Pride and Prejudice
Pride and Prejudice Chapter 26 Quotes
How we cite the quotes:
All this was acknowledged to Mrs. Gardiner; and after relating the circumstances, she thus went on: "I am now convinced, my dear aunt, that I have never been much in love; for had I really experienced that pure and elevating passion, I should at present detest his very name, and wish him all manner of evil. But my feelings are not only cordial towards him; they are even impartial towards Miss King. I cannot find out that I hate her at all, or that I am in the least unwilling to think her a very good sort of girl. There can be no love in all this. My watchfulness has been effectual; and though I certainly should be a more interesting object to all my acquaintances were I distractedly in love with him, I cannot say that I regret my comparative insignificance." (26.28)
Lizzy jokingly tells Mrs. Gardiner that she can't possibly be in love with Wickham, because she doesn't hate him enough now that he's moved on to flirting with someone else. But… we're pretty sure she's kidding. A "pure and elevating passion" like love would never leave you "detesting" someone else. In other words, if you really loved your ex, you'd wish him well. (Although you might still unfriend him on Facebook.)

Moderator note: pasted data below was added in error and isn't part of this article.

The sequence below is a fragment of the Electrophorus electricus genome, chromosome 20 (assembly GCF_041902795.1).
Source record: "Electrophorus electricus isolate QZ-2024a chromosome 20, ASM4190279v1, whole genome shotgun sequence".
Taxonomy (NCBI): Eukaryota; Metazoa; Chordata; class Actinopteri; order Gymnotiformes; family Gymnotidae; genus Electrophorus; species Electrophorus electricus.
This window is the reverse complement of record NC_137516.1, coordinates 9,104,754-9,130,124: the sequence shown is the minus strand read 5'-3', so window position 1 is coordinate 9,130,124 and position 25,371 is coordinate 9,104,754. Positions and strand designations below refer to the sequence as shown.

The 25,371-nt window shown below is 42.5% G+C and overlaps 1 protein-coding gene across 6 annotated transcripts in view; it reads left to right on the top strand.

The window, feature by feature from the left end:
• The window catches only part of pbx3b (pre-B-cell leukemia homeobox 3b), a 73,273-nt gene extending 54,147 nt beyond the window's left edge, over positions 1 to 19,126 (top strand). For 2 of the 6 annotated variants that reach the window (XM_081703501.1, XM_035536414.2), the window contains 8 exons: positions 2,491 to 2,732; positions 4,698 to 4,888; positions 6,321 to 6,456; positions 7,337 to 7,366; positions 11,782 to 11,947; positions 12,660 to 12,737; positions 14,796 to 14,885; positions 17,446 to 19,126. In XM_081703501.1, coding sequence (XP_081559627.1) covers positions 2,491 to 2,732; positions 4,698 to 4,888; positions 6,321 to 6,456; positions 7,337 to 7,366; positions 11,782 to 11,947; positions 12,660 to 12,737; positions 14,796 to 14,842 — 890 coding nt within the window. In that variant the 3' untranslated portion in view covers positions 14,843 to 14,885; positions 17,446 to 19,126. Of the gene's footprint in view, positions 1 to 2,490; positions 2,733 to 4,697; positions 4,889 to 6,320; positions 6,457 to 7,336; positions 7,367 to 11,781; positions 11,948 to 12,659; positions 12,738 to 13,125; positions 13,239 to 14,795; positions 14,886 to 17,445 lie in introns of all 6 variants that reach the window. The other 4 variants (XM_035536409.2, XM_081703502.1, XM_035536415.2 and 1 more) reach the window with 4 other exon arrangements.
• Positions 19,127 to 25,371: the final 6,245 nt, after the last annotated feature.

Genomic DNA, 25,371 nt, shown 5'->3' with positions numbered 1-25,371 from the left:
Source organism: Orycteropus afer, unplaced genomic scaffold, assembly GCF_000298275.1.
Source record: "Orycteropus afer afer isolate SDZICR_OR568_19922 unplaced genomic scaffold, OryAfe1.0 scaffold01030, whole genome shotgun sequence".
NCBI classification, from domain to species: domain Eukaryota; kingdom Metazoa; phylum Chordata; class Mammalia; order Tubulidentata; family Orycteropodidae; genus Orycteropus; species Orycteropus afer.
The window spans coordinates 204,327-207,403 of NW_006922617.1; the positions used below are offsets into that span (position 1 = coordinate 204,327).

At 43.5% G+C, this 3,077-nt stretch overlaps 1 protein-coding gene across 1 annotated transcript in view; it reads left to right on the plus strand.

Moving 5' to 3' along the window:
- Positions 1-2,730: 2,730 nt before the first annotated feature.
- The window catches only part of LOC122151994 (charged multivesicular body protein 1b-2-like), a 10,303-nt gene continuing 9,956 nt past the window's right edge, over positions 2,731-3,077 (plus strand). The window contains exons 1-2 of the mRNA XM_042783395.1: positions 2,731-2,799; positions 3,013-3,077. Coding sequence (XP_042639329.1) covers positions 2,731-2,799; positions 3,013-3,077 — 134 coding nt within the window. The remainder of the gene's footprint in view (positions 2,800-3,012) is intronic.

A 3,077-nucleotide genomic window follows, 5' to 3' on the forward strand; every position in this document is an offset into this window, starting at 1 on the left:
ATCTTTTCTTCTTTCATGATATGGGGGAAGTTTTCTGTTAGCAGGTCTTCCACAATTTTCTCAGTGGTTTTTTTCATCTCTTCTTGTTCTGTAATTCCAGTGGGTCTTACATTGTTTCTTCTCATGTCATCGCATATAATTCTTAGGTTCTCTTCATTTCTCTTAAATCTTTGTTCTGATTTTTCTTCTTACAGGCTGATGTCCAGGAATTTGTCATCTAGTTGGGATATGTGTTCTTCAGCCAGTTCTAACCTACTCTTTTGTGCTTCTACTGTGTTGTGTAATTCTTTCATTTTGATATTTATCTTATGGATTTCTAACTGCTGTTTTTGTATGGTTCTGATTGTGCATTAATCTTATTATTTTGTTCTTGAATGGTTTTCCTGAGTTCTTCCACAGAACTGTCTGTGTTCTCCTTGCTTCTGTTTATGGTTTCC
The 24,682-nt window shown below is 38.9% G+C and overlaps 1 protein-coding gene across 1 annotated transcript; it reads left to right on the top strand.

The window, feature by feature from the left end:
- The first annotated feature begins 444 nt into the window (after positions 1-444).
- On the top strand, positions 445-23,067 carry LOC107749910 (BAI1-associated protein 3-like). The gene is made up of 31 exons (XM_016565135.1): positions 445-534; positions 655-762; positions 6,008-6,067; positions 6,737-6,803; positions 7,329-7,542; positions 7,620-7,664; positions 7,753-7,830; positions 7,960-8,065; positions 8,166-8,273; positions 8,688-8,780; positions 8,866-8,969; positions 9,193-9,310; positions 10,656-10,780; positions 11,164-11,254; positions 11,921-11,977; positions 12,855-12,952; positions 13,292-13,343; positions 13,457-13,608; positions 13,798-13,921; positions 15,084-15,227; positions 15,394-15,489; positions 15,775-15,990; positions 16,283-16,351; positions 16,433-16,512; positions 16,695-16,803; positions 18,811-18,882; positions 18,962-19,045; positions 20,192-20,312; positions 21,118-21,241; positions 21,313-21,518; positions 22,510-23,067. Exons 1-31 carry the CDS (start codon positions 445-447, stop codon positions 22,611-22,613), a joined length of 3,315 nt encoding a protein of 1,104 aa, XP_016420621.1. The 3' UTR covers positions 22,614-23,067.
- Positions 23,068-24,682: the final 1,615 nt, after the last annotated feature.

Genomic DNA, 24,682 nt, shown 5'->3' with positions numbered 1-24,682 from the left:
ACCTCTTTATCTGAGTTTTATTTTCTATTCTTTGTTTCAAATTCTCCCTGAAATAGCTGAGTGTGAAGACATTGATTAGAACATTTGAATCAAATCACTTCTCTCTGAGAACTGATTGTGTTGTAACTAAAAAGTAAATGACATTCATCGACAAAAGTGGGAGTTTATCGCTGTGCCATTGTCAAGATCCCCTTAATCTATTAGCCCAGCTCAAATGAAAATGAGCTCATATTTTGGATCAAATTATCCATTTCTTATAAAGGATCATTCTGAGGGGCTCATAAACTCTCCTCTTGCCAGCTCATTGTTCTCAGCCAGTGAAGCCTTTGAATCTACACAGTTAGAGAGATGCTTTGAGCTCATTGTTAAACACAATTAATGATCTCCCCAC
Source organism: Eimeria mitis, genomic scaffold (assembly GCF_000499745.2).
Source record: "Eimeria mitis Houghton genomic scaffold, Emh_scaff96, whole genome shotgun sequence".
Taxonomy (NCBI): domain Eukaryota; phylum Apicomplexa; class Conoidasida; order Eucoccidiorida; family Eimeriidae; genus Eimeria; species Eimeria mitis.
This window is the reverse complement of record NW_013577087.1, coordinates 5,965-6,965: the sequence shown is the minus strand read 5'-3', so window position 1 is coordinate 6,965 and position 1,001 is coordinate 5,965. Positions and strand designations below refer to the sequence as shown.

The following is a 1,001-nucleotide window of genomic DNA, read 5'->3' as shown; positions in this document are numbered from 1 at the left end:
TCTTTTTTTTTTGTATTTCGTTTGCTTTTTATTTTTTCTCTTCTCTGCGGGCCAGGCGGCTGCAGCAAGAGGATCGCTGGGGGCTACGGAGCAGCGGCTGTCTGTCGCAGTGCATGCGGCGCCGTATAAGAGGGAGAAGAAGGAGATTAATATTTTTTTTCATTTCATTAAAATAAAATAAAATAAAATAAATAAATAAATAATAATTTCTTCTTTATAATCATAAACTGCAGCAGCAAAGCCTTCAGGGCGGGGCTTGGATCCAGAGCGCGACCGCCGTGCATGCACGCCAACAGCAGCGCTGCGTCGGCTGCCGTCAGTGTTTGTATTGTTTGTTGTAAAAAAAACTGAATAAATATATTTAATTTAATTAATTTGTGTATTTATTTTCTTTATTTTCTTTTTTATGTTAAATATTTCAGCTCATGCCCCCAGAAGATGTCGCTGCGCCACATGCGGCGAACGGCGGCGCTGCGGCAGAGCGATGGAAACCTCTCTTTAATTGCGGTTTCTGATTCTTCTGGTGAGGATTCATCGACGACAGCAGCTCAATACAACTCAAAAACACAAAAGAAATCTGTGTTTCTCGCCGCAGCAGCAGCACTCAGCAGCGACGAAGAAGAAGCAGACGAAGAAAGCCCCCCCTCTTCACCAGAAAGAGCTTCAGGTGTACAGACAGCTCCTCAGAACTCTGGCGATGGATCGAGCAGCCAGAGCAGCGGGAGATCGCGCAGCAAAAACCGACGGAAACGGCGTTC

My dearest Lizzy will, I am sure, be incapable of triumphing in her better judgement, at my expense, when I confess myself to have been entirely deceived in Miss Bingley's regard for me. But, my dear sister, though the event has proved you right, do not think me obstinate if I still assert that, considering what her behaviour was, my confidence was as natural as your suspicion. I do not at all comprehend her reason for wishing to be intimate with me; but if the same circumstances were to happen again, I am sure I should be deceived again. (26.26)
Regina George has nothing on Caroline Bingley: we know that Caroline Bingley befriended Jane because she was the only tolerable woman around Netherfield. As soon as they were back in London—and as soon as she figured out that her brother thought Jane was pretty nice, too—she friend-dumps her.